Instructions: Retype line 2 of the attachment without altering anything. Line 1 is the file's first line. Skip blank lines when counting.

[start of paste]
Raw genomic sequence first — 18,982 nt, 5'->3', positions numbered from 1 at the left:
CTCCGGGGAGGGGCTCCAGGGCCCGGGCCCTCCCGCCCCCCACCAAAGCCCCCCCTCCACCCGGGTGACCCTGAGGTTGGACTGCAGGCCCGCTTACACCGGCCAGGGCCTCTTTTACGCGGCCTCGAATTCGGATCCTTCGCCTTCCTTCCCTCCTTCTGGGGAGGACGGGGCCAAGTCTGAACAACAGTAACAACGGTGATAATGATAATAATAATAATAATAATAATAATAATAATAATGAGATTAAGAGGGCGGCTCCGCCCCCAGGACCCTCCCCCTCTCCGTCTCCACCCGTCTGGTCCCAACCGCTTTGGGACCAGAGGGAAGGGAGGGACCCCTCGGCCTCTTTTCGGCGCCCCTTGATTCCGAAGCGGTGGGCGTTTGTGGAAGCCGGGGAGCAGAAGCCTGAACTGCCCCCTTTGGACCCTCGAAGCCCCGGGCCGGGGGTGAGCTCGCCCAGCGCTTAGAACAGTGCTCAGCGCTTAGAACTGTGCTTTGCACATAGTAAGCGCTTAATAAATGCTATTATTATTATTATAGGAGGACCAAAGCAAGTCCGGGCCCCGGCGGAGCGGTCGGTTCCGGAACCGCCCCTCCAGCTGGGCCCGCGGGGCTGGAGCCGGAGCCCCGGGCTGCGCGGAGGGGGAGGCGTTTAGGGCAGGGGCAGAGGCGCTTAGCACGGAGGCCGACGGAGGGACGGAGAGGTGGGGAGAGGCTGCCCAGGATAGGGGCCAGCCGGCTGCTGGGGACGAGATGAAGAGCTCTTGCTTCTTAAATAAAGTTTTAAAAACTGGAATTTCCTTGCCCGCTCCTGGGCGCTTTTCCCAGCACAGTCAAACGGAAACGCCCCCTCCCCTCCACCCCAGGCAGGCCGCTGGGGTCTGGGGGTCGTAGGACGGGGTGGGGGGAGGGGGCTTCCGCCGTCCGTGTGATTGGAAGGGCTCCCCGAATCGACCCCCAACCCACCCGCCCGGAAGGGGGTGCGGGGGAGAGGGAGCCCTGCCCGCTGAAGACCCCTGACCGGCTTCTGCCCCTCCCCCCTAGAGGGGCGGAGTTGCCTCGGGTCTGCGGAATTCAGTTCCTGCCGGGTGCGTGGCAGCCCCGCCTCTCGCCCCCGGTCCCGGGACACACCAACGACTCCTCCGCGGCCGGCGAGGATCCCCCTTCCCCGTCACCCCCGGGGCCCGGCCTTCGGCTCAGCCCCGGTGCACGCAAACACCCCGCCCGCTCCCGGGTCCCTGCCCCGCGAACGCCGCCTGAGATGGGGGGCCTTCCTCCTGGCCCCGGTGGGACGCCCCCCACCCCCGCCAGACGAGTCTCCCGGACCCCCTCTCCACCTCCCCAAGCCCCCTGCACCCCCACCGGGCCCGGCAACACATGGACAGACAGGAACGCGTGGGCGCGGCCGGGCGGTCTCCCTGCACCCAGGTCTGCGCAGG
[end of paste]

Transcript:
CTCCGGGGAGGGGCTCCAGGGCCCGGGCCCTCCCGCCCCCCACCAAAGCCCCCCCTCCACCCGGGTGACCCTGAGGTTGGACTGCAGGCCCGCTTACACCGGCCAGGGCCTCTTTTACGCGGCCTCGAATTCGGATCCTTCGCCTTCCTTCCCTCCTTCTGGGGAGGACGGGGCCAAGTCTGAACAACAGTAACAACGGTGATAATGATAATAATAATAATAATAATAATAATAATAATAATGAGATTAAGAGGGCGGCTCCGCCCCCAGGACCCTCCCCCTCTCCGTCTCCACCCGTCTGGTCCCAACCGCTTTGGGACCAGAGGGAAGGGAGGGACCCCTCGGCCTCTTTTCGGCGCCCCTTGATTCCGAAGCGGTGGGCGTTTGTGGAAGCCGGGGAGCAGAAGCCTGAACTGCCCCCTTTGGACCCTCGAAGCCCCGGGCCGGGGGTGAGCTCGCCCAGCGCTTAGAACAGTGCTCAGCGCTTAGAACTGTGCTTTGCACATAGTAAGCGCTTAATAAATGCTATTATTATTATTATAGGAGGACCAAAGCAAGTCCGGGCCCCGGCGGAGCGGTCGGTTCCGGAACCGCCCCTCCAGCTGGGCCCGCGGGGCTGGAGCCGGAGCCCCGGGCTGCGCGGAGGGGGAGGCGTTTAGGGCAGGGGCAGAGGCGCTTAGCACGGAGGCCGACGGAGGGACGGAGAGGTGGGGAGAGGCTGCCCAGGATAGGGGCCAGCCGGCTGCTGGGGACGAGATGAAGAGCTCTTGCTTCTTAAATAAAGTTTTAAAAACTGGAATTTCCTTGCCCGCTCCTGGGCGCTTTTCCCAGCACAGTCAAACGGAAACGCCCCCTCCCCTCCACCCCAGGCAGGCCGCTGGGGTCTGGGGGTCGTAGGACGGGGTGGGGGGAGGGGGCTTCCGCCGTCCGTGTGATTGGAAGGGCTCCCCGAATCGACCCCCAACCCACCCGCCCGGAAGGGGGTGCGGGGGAGAGGGAGCCCTGCCCGCTGAAGACCCCTGACCGGCTTCTGCCCCTCCCCCCTAGAGGGGCGGAGTTGCCTCGGGTCTGCGGAATTCAGTTCCTGCCGGGTGCGTGGCAGCCCCGCCTCTCGCCCCCGGTCCCGGGACACACCAACGACTCCTCCGCGGCCGGCGAGGATCCCCCTTCCCCGTCACCCCCGGGGCCCGGCCTTCGGCTCAGCCCCGGTGCACGCAAACACCCCGCCCGCTCCCGGGTCCCTGCCCCGCGAACGCCGCCTGAGATGGGGGGCCTTCCTCCTGGCCCCGGTGGGACGCCCCCCACCCCCGCCAGACGAGTCTCCCGGACCCCCTCTCCACCTCCCCAAGCCCCCTGCACCCCCACCGGGCCCGGCAACACATGGACAGACAGGAACGCGTGGGCGCGGCCGGGCGGTCTCCCTGCACCCAGGTCTGCGCAGG